Retinol Timeline: How Long Does Retinol Take to Work?

Retinol is the skincare ingredient that does it all: reducing inflammation, managing acne, smoothing skin tone, and keeping your skin looking young and fresh. But it takes time to get results.
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Find out what retinol is, how it works, and how long you’ll have to wait for amazing skin.

What is retinol?

Retinol is derived from vitamin A. It’s often used in skincare, cosmetics, food and as a dietary supplement, because it’s fat-soluble and easy for your body to absorb.

It’s been called a miracle ingredient in skincare because it serves so many purposes — including treating acne and reducing signs of aging. There are tons of over-the-counter retinol products now available, as well as prescription-strength retinoid medications.

Difference between retinoid and retinol

Before we get into the details, let’s clear something up. There is a difference between retinoids and retinol.

“Retinoid” is an umbrella term. It covers all skincare products and medications that come from vitamin A, whether they’re over-the-counter or prescription. Dermatologists use retinoids for lots of different conditions, from acne to psoriasis and even some cancers.

Retinol is one specific retinoid, or derivative from vitamin A. It’s a powerful skincare ingredient, but doesn’t reach the level of a prescription medicine.

What does retinol do for your skin?

  • Refines skin texture. Retinol triggers your skin to create new cells and get rid of old cells faster. This faster cell turnover makes for smoother, more even skin.
  • Minimizes fine lines and wrinkles. Retinol fights aging in two ways: faster cell turnover, plus increased collagen production. More collagen means smoother, plumper, and more resilient skin.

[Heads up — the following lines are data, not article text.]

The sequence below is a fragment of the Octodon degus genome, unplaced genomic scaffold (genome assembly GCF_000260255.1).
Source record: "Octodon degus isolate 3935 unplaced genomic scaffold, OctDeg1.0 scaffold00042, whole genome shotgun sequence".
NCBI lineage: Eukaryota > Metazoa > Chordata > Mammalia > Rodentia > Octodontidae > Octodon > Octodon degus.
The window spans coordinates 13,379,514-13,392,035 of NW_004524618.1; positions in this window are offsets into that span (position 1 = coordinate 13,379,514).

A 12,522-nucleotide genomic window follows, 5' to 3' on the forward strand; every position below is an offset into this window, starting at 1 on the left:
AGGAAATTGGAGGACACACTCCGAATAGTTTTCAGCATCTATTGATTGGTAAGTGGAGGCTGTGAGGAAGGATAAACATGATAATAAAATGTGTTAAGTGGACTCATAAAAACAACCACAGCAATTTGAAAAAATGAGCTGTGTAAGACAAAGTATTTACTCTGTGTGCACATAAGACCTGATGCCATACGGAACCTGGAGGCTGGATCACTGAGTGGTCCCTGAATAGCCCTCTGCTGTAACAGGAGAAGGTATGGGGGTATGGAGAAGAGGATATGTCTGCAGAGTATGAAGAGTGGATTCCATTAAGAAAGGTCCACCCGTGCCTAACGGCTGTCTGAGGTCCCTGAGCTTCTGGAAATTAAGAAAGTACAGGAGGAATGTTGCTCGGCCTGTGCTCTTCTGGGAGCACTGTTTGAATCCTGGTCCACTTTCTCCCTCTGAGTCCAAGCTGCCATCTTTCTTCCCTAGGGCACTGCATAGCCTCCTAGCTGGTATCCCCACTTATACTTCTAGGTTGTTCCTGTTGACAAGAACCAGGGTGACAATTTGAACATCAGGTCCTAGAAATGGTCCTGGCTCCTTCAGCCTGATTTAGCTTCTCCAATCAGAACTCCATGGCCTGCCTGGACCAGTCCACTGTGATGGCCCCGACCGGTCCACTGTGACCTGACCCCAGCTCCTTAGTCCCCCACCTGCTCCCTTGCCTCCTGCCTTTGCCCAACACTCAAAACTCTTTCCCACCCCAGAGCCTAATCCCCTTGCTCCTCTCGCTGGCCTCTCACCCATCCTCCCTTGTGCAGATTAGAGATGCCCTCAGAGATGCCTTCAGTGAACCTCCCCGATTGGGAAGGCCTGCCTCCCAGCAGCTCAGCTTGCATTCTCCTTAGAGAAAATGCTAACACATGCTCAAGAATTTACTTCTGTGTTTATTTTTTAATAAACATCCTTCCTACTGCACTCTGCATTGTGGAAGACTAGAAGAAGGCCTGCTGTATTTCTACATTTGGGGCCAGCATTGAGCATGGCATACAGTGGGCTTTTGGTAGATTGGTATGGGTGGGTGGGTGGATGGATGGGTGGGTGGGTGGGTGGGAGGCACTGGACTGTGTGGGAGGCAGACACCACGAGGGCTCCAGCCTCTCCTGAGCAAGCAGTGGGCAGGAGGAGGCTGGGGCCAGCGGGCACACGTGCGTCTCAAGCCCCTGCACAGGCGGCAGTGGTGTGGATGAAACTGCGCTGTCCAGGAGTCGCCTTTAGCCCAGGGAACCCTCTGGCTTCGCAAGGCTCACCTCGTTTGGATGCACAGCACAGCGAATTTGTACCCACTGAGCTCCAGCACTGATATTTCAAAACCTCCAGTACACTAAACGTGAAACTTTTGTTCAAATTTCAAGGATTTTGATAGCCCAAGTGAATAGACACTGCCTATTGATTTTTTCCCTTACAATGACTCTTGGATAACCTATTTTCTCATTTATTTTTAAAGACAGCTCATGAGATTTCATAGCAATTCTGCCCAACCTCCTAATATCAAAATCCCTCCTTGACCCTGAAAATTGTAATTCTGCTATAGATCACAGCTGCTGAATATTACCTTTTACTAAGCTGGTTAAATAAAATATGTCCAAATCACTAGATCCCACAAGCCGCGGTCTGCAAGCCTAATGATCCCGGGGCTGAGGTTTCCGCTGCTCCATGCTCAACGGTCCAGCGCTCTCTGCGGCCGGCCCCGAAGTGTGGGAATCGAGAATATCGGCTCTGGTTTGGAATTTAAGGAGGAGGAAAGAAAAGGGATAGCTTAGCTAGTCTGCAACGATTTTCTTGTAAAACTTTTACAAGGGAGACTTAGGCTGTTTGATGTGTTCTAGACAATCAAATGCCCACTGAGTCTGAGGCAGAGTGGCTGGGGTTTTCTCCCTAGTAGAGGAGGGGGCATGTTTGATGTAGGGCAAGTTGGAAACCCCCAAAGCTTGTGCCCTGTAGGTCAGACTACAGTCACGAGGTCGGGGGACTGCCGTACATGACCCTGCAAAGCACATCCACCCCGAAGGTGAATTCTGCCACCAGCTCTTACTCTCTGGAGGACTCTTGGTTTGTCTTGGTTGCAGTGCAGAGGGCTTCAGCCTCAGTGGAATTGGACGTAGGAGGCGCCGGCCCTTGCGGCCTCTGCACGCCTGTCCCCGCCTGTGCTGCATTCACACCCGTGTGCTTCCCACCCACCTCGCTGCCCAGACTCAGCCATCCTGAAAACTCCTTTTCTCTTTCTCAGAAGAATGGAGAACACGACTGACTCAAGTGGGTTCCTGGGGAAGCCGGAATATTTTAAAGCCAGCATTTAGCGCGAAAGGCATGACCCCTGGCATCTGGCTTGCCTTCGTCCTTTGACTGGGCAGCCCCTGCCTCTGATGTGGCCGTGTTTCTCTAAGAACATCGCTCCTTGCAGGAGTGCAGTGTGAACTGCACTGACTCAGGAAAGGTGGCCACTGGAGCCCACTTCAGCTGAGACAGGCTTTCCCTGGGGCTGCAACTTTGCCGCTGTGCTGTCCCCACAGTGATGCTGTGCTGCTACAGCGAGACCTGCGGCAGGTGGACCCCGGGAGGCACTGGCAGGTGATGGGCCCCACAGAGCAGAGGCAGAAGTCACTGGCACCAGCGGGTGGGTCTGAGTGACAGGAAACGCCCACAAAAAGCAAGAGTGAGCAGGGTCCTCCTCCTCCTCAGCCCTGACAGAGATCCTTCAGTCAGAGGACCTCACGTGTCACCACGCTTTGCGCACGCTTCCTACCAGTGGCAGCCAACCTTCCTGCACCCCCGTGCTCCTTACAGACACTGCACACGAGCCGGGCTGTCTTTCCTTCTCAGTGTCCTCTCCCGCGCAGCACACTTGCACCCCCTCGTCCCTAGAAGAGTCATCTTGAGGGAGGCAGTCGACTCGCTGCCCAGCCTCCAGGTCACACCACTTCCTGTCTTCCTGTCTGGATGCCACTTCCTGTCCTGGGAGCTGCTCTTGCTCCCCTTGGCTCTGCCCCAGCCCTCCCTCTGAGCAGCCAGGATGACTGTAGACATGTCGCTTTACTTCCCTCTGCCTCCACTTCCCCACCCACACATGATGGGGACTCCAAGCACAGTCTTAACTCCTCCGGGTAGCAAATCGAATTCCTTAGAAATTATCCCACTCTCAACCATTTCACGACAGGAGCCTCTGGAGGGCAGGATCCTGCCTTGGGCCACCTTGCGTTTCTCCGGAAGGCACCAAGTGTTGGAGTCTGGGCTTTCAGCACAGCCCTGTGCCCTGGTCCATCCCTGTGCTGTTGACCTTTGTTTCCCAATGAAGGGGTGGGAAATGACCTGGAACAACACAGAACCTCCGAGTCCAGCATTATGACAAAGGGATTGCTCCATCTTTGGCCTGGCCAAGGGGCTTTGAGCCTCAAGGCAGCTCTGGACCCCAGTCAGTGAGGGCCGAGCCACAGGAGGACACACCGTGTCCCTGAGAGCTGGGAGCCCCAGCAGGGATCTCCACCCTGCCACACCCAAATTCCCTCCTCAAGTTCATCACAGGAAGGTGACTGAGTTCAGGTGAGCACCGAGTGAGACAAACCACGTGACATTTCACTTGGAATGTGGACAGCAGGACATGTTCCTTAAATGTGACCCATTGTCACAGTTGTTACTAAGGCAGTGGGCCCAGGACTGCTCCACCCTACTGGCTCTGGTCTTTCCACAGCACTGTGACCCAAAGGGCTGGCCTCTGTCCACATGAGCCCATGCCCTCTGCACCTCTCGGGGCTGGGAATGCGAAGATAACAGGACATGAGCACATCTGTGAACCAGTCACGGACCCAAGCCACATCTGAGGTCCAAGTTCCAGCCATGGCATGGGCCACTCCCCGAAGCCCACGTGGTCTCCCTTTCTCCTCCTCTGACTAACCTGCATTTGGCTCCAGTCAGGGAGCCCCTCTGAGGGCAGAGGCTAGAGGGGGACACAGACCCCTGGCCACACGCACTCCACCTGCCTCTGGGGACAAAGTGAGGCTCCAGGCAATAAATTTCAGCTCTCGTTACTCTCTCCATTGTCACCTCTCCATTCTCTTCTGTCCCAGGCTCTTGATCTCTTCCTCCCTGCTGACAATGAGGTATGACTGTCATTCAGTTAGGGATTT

• Cleans out pores. Retinol can fight acne and oily skin. As well as being an exfoliant, it can control sebum (oil) production on the skin and shrink pores.

Believe it or not, your skin may even use retinol more or less efficiently depending on your natural body chemistry.

How Long Does Retinol Take to Work?

So far, so great. However, there are plenty of people out there who have tried retinol for a week or two, and then said “It doesn’t work!”

Retinol does work. But it works over time.

You’ll probably see a quick, short-term effect from retinol’s exfoliating properties. But changes such as smoother skin and fewer wrinkles will take longer. The strength of your retinol products also makes a difference. Believe it or not, your skin may even use retinol more or less efficiently depending on your natural body chemistry.

Everybody is different and will see slightly different results. We’ve put together an average timeline to give you an idea of how long retinol takes to work.

Weeks 1-2

Some people will see improvements in the first 3-10 days. Most commonly, these include:

  • Brighter skin.
  • More even skin tone.
  • Less visible crow’s feet and fine lines.

You probably won’t see any side effects at this stage. However, if you’re using a stronger retinoid, then you might notice some peeling skin in this phase.

Weeks 2-6

Most people see changes in their skin texture during this phase. The effects can be subtle and gradual, so if you want to make sure, you could take progress photos.

You may also see some temporary side-effects. Irritation and peeling skin are especially common if you use prescription-strength retinoids.

Your skin might also “purge”. This is the technical term for a temporary breakout. As the retinol clears out your pores and gets rid of older skin cells, your skin might go crazy for a short while … but it should soon settle down.

Months 2-4

After a couple of months, you’ll start to see retinol’s real magic.

This is because the epidermis (the outer layer of skin) renews itself every 1-2 months. By now, retinol has had a chance to affect your skin at every stage of the cycle. Any irritation and purging should be over, and you should be enjoying clear, smooth skin.

Here’s what to look for:

  • Smoother skin texture.
  • Fewer or no breakouts.
  • Fine lines and surface wrinkles are less visible.
  • Blemishes, scarring, and dark marks start to fade.

Month 6+

Past the six-month mark, your skin will have a higher rate of collagen and elastin production. Those two elements will help your skin stay firm, resilient, and smooth.